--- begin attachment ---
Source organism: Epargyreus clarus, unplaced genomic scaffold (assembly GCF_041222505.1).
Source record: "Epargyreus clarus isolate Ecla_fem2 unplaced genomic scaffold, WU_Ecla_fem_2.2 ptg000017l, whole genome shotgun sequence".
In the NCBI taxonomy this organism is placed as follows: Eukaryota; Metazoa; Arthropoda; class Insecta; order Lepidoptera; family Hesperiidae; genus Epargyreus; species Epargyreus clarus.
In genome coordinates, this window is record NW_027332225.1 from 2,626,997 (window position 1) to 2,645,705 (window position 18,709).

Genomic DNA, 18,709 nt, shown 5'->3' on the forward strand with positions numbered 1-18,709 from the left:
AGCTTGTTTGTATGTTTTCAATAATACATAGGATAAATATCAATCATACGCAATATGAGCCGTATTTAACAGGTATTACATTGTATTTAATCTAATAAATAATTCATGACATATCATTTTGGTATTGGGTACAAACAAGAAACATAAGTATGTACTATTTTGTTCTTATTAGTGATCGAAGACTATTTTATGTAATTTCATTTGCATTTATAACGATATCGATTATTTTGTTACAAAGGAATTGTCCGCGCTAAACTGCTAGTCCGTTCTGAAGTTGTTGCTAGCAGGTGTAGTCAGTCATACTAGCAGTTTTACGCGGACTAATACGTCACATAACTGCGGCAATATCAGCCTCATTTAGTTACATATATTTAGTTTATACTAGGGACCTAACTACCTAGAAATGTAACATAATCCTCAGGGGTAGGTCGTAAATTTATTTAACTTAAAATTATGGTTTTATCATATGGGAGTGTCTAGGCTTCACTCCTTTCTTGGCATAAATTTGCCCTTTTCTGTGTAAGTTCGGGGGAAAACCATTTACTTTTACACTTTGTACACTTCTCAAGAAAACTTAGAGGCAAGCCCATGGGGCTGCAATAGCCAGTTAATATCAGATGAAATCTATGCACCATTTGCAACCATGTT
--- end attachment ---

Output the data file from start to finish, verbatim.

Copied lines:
Source organism: Epargyreus clarus, unplaced genomic scaffold (assembly GCF_041222505.1).
Source record: "Epargyreus clarus isolate Ecla_fem2 unplaced genomic scaffold, WU_Ecla_fem_2.2 ptg000017l, whole genome shotgun sequence".
In the NCBI taxonomy this organism is placed as follows: Eukaryota; Metazoa; Arthropoda; class Insecta; order Lepidoptera; family Hesperiidae; genus Epargyreus; species Epargyreus clarus.
In genome coordinates, this window is record NW_027332225.1 from 2,626,997 (window position 1) to 2,645,705 (window position 18,709).

Genomic DNA, 18,709 nt, shown 5'->3' on the forward strand with positions numbered 1-18,709 from the left:
AGCTTGTTTGTATGTTTTCAATAATACATAGGATAAATATCAATCATACGCAATATGAGCCGTATTTAACAGGTATTACATTGTATTTAATCTAATAAATAATTCATGACATATCATTTTGGTATTGGGTACAAACAAGAAACATAAGTATGTACTATTTTGTTCTTATTAGTGATCGAAGACTATTTTATGTAATTTCATTTGCATTTATAACGATATCGATTATTTTGTTACAAAGGAATTGTCCGCGCTAAACTGCTAGTCCGTTCTGAAGTTGTTGCTAGCAGGTGTAGTCAGTCATACTAGCAGTTTTACGCGGACTAATACGTCACATAACTGCGGCAATATCAGCCTCATTTAGTTACATATATTTAGTTTATACTAGGGACCTAACTACCTAGAAATGTAACATAATCCTCAGGGGTAGGTCGTAAATTTATTTAACTTAAAATTATGGTTTTATCATATGGGAGTGTCTAGGCTTCACTCCTTTCTTGGCATAAATTTGCCCTTTTCTGTGTAAGTTCGGGGGAAAACCATTTACTTTTACACTTTGTACACTTCTCAAGAAAACTTAGAGGCAAGCCCATGGGGCTGCAATAGCCAGTTAATATCAGATGAAATCTATGCACCATTTGCAACCATGTT